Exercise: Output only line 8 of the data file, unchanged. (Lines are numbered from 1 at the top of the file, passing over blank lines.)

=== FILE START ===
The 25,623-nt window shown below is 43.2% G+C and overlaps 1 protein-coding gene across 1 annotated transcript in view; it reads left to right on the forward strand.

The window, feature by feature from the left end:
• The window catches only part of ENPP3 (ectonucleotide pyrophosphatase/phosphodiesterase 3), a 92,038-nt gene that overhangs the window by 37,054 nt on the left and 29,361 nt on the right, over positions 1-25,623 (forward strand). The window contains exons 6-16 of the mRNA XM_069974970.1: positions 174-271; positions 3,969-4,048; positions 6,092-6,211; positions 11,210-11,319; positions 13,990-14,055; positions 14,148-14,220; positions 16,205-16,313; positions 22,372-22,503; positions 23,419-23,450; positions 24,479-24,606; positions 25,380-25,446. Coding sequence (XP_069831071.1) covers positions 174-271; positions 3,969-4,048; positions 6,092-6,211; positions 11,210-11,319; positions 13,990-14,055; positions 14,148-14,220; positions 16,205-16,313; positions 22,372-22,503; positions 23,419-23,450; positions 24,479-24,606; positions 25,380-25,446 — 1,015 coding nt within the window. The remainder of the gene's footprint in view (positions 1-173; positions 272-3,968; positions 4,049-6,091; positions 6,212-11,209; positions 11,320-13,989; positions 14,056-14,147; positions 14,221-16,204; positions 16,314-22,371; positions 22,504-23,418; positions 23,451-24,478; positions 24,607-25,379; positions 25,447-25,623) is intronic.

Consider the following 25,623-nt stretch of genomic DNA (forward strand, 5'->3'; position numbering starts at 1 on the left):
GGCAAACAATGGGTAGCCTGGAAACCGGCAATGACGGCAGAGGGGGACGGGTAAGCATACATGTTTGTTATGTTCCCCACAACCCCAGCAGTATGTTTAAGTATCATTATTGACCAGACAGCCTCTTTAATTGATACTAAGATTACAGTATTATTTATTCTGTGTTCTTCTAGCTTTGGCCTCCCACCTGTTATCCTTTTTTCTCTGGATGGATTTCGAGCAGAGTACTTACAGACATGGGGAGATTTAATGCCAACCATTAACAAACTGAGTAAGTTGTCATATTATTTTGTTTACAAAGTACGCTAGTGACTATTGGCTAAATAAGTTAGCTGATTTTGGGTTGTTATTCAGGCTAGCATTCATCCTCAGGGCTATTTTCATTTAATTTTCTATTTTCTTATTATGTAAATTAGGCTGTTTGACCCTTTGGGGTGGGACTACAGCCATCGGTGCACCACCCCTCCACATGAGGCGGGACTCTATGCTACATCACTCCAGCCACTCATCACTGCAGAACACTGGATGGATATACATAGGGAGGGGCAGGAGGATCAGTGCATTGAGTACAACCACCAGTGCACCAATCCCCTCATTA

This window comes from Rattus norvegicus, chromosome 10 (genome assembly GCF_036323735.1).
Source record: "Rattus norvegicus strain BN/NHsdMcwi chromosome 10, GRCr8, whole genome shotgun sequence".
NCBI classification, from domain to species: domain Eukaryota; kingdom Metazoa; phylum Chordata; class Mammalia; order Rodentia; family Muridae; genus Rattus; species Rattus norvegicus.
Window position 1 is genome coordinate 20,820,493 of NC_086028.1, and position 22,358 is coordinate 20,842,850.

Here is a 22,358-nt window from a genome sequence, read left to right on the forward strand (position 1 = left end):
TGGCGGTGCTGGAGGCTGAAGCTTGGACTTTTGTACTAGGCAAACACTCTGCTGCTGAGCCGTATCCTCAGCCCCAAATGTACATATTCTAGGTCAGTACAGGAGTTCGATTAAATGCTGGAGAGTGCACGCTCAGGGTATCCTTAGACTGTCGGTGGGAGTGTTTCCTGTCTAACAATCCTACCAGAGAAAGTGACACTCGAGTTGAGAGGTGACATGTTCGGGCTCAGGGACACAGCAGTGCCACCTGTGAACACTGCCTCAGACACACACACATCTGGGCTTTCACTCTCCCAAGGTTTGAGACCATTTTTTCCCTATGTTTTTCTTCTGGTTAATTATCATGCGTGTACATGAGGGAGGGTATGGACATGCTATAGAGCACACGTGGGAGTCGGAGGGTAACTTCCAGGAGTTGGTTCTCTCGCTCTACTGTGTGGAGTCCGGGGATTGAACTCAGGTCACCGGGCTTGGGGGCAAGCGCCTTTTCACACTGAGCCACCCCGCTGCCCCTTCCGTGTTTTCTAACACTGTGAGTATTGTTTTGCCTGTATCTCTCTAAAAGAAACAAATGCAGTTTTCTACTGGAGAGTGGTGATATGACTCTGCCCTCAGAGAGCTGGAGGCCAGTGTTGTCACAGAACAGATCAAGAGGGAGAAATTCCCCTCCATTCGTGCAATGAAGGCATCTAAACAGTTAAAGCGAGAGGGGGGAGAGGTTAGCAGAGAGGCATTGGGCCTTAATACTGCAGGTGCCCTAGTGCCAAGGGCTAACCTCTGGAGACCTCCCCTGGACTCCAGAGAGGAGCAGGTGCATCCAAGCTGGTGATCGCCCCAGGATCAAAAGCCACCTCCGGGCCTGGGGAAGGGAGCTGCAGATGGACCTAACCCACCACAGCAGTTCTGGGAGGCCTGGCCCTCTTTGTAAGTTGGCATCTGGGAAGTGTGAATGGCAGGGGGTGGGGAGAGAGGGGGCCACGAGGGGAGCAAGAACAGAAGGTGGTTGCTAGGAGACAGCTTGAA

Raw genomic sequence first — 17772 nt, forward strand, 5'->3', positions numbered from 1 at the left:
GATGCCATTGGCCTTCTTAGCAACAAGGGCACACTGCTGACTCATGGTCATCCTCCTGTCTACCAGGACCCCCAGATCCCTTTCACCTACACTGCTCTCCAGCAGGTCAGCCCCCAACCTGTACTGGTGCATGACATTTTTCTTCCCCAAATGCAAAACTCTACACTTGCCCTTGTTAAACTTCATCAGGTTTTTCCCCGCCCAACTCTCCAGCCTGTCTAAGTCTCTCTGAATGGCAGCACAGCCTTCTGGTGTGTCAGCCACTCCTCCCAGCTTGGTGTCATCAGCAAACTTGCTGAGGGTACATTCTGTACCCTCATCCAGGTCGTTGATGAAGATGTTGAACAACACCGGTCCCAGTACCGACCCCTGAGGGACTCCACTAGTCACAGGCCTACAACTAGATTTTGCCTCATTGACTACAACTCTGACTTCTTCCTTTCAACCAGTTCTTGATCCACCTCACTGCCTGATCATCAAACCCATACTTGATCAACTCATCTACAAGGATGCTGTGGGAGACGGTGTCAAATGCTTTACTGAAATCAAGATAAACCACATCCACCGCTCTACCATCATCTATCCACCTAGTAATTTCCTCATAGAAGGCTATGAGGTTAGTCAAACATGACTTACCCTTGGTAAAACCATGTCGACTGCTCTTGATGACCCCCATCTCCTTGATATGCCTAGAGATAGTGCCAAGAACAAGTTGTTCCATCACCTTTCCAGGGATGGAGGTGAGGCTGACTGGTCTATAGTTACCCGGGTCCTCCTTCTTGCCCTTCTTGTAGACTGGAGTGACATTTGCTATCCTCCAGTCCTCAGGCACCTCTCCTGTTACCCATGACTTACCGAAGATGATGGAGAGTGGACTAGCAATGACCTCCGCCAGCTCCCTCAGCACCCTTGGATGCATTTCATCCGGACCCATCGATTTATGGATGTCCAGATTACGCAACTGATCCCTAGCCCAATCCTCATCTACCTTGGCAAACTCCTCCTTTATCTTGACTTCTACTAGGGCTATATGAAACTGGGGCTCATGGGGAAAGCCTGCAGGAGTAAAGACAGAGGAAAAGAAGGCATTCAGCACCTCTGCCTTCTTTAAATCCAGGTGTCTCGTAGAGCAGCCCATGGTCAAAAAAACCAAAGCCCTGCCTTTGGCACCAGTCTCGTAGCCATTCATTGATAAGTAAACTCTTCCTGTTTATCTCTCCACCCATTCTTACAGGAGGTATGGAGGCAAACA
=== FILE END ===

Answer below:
NCBI classification, from domain to species: domain Eukaryota; kingdom Metazoa; phylum Chordata; class Mammalia; order Rodentia; family Muridae; genus Rattus; species Rattus norvegicus.